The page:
–  Stephen King

 

Well! I haven’t posted an official “on writing” blurb in over a month. That’s mostly because my writing posts tend to reflect my own progress in the journey to publication, and right now, I’m in the doldrums: agent-query land. But, as the rejections started trickling in (don’t worry, I’ll blog about rejection soon), it occurred to me that while I might not be a brilliant writer, at the very least I’m quite a bit better than I used to be.

Originally, the title of this post was “Can Anyone Become a Writer?” but I changed it, because the answer to that question is simple—yes. By the literal definition, anyone who has the ability to pick up a pen and form meaningful sentences can write. Heck, they don’t even need to pick up a pen…they can type it, or have someone type it for them. So that’s my simple answer. Yes, anyone (with a conscious brain) can write!

End of post!

Just kidding; I wouldn’t end the post at a mere 250 words. Especially because ‘can anyone become a writer?’ is probably not the real question here. The real question people wonder, I think, is, ‘can anyone become a good writer?’

Ah, here we go.

My answer, still, is yes. 

Surprised? Or maybe you think that I’m a terrible writer, and trying to make myself feel better by lowering my standards. That may be, but I have a bit more to say on this front.

Let’s start with a point we can all agree on: nobody can write beautiful prose straight out of the womb. Stephen King, J.K. Rowling, Rick Riordan and whichever writers you personally think are brilliant…none of them were cranking out Shakespeare at the age of five, or ten, or even twenty. And yet, today, their stories are lauded as being some of the best around. So, what happened?

Let’s examine a quote from Mrs. Rowling herself, taken from her Harvard Commencement Speech:

I stopped pretending to myself that I was anything other than what I was, and began to direct all my energy to finishing the only work that mattered to me. Had I really succeeded at anything else, I might never have found the determination to succeed in the one area where I truly belonged.”

She and the other authors I mentioned all have some tips for improving on writing. “Read a lot” is the first one, followed closely by “write a lot.” I know from experience that reading good books helps expose you to various styles, throws you in the middle of some of the best works out there. And then, when you go to write, you naturally mesh all of those styles together to form your own.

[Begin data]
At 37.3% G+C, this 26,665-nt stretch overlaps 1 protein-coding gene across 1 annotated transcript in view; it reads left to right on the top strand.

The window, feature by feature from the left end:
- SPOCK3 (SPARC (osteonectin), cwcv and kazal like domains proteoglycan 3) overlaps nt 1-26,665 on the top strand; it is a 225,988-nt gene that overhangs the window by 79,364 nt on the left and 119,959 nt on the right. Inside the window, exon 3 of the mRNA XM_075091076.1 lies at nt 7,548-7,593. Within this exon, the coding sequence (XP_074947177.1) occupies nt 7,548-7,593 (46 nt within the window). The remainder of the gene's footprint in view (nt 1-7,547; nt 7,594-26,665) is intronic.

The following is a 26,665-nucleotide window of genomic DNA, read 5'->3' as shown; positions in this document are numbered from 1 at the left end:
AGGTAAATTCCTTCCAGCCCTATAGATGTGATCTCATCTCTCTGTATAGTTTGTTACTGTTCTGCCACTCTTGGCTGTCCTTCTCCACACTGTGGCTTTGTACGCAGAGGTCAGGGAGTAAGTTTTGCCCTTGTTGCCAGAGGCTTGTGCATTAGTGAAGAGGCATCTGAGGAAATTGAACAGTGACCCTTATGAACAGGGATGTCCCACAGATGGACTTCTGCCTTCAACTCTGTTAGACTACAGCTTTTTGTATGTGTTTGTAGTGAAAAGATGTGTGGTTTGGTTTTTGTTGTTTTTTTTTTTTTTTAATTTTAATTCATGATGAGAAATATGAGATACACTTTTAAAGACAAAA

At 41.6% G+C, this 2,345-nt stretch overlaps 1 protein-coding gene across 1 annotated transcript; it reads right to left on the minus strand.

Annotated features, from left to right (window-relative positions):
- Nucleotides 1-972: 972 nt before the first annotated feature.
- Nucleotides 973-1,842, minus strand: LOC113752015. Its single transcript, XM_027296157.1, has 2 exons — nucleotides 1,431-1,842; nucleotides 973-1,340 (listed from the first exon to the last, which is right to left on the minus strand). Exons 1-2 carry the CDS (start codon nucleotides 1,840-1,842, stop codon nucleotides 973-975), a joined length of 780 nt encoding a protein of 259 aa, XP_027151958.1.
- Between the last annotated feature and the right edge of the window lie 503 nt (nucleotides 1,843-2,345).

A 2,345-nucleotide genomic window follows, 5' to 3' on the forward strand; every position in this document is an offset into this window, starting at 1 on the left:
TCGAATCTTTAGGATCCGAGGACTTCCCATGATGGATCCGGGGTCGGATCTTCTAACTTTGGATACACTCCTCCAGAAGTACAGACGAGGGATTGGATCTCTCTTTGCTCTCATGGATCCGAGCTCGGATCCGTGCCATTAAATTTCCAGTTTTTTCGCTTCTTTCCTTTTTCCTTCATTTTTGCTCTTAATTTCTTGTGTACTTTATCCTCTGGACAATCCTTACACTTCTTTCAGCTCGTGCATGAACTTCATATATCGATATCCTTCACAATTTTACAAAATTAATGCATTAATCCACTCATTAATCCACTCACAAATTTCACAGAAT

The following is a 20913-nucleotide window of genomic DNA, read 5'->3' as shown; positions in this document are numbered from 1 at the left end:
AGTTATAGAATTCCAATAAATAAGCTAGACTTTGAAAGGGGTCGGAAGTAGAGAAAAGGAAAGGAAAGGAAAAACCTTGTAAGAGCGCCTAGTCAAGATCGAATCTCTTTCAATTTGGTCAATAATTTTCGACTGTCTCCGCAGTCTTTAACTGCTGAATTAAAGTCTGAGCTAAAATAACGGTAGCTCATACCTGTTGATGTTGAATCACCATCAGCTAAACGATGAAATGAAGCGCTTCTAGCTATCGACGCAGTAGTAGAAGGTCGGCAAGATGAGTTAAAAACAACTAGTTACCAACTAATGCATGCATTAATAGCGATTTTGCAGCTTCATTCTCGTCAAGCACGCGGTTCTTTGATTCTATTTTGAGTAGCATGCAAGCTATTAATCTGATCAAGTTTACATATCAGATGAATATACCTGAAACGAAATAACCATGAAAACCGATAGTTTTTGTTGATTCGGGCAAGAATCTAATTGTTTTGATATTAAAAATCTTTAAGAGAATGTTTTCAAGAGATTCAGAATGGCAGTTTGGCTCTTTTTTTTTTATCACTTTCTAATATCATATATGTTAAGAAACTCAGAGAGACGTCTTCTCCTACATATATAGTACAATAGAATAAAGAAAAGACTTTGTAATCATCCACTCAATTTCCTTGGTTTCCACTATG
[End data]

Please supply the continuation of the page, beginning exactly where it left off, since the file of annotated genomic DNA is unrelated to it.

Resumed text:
I don’t know if I’m making sense here. What I’m trying to say is that I believe everyone starts out terribly, and how good we become depends a great deal on how hard we work at it. Remember the expression, “this is 20% talent and 80% heart”? Writing most definitely fits that description.

Stephen King is one of many who would disagree with me. According to his book On Writing, he believes that you either have it, or you don’t. I, on the other hand, think everyone who can pick up a pen has equal chance of becoming great. I can’t prove it, but in an industry where chance is everything, how can anyone? At the end of the day, this is all subjective.

Let’s use an example! Rick Riordan, who started writing when he was in eighth grade, took ten years to write and sell the first Percy Jackson, and that wasn’t until he was forty. And yet, I most certainly wouldn’t complain if I ever got to where Rick Riordan stands now. His books have been translated into multiple languages, he easily makes enough to have writing as his day job, and he’s one of my favorite authors.

But he took ten years to get his story good! J.K. Rowling only took three with hers. Stephen King took less than that. Many would argue they have more natural writing ability, and I would agree with them. Riordan probably had to spend more time building his talent; had to revise his story dozens of times, and had a tougher time getting published than JKR or King. But he did it, same as them. So, what does that leave?